Somewhere (I forget where) on TV yesterday a reporter was interviewing attendees at a Donald Trump rally. You realize, he asked each of them, that Trump sometimes is untruthful?
The interviewees agreed. They did not attempt to argue the point; they accepted the reporter’s premise.
So then, he asked, why are you supporting him?
One guy waited a long several seconds to answer. Then he said, in a very soft voice, very fast, “To err is human.” He seemed perhaps embarrassed, but he spoke right into the mic and must have seen the camera rolling.
A woman said that yes, she understood that her candidate wasn’t always truthful. But she was a strong supporter because (she said), “He tells it like it is.”
Well, these are extraordinary – and extraordinarily disturbing – responses.
To the first respondent I would point out: To lie is not to err. It is true that to err is human; it is true that to lie is human. But to say that therefore to lie is to err is to commit the logical error of false syllogism.
To err is to unintentionally act incorrectly, to misstate without purpose, and certainly without the intent to harm someone else or gain an advantage. To lie, on the other hand, is to act with intention, with the purpose of gaining an advantage, often through harming someone else. So lying is directly contrary to the needs of a social animal, while erring is not.
All politicians (like other humans) lie sooner or later, but they/we usually do their/our best to hide it, and most have the grace to do so only occasionally and usually act uncomfortable when caught. The Donald is unusual in that he lies like birds sing: loudly, cheerfully, and apparently innately. This is one diagnostic of sociopathy. Is the D a sociopath? Maybe. Should even a possible sociopath be elected president? I rather think not.
The D is not only comfortable about lying, he is comfortable about lying about lying: when confronted, he blithely says he never said any such thing; when shown the article, or played the tape, he says he didn’t hear the question properly, the noise was so loud. Or he says that the obvious meaning isn’t what he meant. When you have twelve (that is, four) billion dollars, you get to decide whether what you said was what you meant.
The second answer is also peculiar. The respondent appears to be caught in a paradox: she knows he is a liar. She is an adult native speaker of English, so she must know what “liar” means: someone who does not tell it like it is. But she loves Trump because he does tell it like it is. She is apparently unfazed by the logical contradiction.
So in order to be a Trump supporter, it would appear that you must abandon all the rules of logical thought. And apparently Trump’s supporters are doing just that, and indeed, it seems that the more illogical he requires them to be, the more they love him.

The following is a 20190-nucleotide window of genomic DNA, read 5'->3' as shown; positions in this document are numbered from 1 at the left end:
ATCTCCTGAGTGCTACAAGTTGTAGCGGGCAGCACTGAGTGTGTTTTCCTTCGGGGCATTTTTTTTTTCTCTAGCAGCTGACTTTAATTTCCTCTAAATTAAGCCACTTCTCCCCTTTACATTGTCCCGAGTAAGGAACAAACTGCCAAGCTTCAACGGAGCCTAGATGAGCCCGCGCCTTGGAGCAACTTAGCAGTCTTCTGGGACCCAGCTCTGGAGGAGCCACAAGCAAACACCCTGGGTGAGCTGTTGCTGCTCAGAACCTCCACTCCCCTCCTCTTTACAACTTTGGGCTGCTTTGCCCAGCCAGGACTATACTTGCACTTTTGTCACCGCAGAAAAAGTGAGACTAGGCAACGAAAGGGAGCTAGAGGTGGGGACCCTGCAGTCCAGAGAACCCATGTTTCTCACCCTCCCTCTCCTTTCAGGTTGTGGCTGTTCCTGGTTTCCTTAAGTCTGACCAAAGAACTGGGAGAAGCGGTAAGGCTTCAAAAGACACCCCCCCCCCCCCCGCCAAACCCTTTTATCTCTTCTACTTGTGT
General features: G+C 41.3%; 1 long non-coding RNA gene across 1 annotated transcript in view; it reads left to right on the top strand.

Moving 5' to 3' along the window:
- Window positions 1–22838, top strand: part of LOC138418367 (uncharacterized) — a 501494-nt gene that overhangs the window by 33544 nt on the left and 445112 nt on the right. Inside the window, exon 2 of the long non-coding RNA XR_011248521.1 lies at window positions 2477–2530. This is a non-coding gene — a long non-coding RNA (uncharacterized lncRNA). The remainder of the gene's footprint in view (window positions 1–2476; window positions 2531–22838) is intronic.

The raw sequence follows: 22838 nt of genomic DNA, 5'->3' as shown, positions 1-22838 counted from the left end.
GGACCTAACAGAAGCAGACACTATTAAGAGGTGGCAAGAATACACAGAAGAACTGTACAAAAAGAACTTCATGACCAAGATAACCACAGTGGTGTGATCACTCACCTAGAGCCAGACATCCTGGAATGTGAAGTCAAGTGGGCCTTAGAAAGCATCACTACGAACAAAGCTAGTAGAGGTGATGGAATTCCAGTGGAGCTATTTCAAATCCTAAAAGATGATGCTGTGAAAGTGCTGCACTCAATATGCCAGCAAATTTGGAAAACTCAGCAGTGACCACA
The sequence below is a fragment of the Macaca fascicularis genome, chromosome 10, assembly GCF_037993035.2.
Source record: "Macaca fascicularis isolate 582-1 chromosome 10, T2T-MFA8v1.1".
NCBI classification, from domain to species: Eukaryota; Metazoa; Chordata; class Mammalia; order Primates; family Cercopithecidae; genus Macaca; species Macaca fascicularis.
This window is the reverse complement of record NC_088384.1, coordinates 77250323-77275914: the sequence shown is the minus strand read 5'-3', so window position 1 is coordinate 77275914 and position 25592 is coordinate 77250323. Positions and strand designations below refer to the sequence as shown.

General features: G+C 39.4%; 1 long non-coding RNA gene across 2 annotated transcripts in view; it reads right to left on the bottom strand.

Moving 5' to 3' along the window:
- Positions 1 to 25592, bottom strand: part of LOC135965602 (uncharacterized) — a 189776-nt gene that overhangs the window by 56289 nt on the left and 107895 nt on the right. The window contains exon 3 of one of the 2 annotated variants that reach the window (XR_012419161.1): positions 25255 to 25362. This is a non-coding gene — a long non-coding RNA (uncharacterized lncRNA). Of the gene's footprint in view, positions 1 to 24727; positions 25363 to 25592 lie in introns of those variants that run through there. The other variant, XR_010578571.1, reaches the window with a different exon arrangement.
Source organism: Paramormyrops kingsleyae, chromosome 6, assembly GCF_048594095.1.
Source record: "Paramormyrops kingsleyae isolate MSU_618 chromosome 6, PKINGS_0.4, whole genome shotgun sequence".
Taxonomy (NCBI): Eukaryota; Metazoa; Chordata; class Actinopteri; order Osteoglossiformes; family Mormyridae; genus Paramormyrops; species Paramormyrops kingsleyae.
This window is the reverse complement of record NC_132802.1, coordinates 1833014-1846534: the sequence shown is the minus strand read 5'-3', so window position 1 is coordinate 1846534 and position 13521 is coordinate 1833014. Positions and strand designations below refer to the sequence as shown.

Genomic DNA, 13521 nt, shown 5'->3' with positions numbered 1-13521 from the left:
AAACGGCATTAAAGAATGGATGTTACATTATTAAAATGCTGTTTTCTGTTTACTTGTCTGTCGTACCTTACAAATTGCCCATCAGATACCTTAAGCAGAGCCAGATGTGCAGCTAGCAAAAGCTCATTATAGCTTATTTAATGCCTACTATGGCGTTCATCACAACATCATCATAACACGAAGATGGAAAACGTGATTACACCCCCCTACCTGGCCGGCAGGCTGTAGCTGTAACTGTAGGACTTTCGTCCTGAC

If humans are, by our own definition, logical animals, Trump is driving a great many Americans into non-humanity in two ways at once: he makes his people anti-social creatures because lying is an anti-social activity (i.e., a vice) which he has turned into a virtue; he makes them illogical by forcing them to abandon the constraints of logical thought. Trumpmania is bringing into existence a race of Swiftian Yahoos. An image of Circe turning men into pigs also comes, unbidden, to mind. This is not good.
It wouldn’t be so worrisome if the tableau were not presented for our approval every night on TV. Yes, media figures are beginning to question him openly (profiles in courage!). But as a person of power, success, and charisma, so he arouses all too many viewers’ approbation. An unabashed liar is becoming America’s ideal, a positive role model. This is not good.
Okay, what’s so bad? A lie is just words, right? And words are feminine, deeds masculine, as they say in Italian. So lies are nowhere near as bad for society as, say, murder. Right?
Not so fast. Words are what we have available to us to create human society and keep it working (to the extent that it works). If there is no strong proscription on lying, and people who habitually lie can become figures of admiration, then trust in one another necessarily breaks down.
I don’t want to get all apocalyptic and stuff: the world will not come to an end even if The Donald becomes president of the United States. But his rise may well presage the start of a new, and socially unhealthy, notion of what human beings should aspire to and admire. We have to do what we can to keep that from happening.